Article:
A team of scientists from Russia studied the role of double-stranded fragments of the maturing RNA and showed that the interaction between distant parts of the RNA can regulate gene expression.
Language is one of the most notable abilities humans have. It allows us to express complex meanings and transmit knowledge from generation to generation. An important question in human biology is how this ability ended up being developed, and researchers from the universities of Barcelona, Cologne and Tokyo have treated this issue in a recent article.
Various beetle species have gobbled through grain stores and weakened food production worldwide since ancient times. Now, researchers at the University of Copenhagen have discovered a better way of targeting and eliminating these teeny pests. Instead of using toxic pesticides that damage biodiversity, environment and human health, the researchers seek to exploit beetles' greatest strength against them -- their precisely regulated mechanism of balancing fluids.
A synaptically localized long noncoding RNA proves to be an important regulator of neural plasticity.
More than 70% of neurological diseases, including Alzheimer's disease and the concussion-related disorder CTE, are believed to be fueled by protein clusters called tau aggregates. A new study sheds light on how they damage brain cells and could ultimately lead to new therapies for such "tauopathies."
Scientists have figured out how to modify CRISPR's basic architecture to extend its reach beyond the genome and into what's known as the epigenome -- proteins and small molecules that latch onto DNA and control when and where genes are switched on or off.
The researchers have discovered that USP7 inhibitors -under development by several pharmaceutical companies for the treatment of cancer- trigger a premature activation of cell cycle proteins, leading to uncontrolled cancer cell division and death. * The paper rejects the premise that the therapeutic efficacy of these inhibitors is due to their effects on activating the tumor suppressor protein P53, as currently accepted by the international scientific community. These results extend the potential use of USP7 inhibitors to a wider range of patients.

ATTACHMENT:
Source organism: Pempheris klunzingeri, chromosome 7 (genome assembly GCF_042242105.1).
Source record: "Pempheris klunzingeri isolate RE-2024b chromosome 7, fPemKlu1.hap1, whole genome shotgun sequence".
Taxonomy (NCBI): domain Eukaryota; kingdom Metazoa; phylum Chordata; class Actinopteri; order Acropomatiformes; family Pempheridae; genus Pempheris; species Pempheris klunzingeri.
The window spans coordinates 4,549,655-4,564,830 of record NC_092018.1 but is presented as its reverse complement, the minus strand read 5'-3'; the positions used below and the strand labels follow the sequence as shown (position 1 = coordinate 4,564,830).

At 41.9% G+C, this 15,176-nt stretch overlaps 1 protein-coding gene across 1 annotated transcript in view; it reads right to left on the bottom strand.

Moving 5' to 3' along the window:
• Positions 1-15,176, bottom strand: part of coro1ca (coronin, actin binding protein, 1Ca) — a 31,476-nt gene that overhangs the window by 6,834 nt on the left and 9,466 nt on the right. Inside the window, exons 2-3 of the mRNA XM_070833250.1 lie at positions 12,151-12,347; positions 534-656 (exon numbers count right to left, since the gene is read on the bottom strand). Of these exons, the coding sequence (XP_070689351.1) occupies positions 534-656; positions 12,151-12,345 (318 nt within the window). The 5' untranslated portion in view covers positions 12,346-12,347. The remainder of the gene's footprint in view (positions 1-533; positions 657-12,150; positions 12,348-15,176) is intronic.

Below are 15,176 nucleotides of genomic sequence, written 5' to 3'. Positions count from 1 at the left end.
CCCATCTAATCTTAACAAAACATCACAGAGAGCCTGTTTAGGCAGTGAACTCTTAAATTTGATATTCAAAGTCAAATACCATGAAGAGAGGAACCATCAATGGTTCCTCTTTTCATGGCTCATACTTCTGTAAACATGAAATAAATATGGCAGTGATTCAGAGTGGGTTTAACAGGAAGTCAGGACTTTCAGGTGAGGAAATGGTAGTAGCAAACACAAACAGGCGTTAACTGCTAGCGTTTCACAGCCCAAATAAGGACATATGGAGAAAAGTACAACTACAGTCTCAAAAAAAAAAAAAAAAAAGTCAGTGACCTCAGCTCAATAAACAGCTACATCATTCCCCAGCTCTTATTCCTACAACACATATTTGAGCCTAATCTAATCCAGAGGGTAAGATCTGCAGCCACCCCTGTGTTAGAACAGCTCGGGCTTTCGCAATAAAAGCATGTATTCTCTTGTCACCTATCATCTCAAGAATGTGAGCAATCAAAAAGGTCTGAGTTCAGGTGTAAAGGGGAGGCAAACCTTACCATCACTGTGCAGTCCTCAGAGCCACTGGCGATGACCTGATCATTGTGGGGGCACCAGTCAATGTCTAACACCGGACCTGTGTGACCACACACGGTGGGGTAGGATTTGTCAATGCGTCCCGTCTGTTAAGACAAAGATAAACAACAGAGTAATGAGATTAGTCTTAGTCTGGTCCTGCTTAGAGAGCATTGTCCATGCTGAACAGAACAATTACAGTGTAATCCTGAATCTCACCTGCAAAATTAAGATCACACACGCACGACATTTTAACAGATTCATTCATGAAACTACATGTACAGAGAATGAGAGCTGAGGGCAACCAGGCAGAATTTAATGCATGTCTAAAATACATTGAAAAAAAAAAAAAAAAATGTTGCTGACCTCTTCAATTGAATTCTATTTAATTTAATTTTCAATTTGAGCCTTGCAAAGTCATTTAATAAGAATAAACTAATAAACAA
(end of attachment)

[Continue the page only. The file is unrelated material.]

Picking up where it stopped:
Oblique Therapeutics AB, a Sweden-based biotech company, in collaboration with Karolinska Institutet (Stockholm, Sweden), Gothenburg University (Sweden) and several local biotechs published promising research results in the highly-acclaimed scientific journal Science Advances (AAAS) entitled: Rational Antibody design for Undruggable Targets using Kinetically Controlled Biomolecular probes.
Scientists have been exploring the cellular mechanisms underlying cancers for centuries in an attempt to successfully treat them. Collating recent research on one avenue of this exploration, the role of cell membrane receptor neuropilin-1, a review article published in Chinese Medical Journal gives a glimpse of how much we know of the disease, how much we still need to find out, and new promising treatments that we've begun to apply.
Novel insights into repair of DNA double-strand breaks (DSB), the most severe form of DNA damage, help scientists understand how proteins work to seal nicks. High resolution images show near-complete cycle of DSB detection and repair. Findings have implications in enhancing cellular response to radiation and chemotherapy.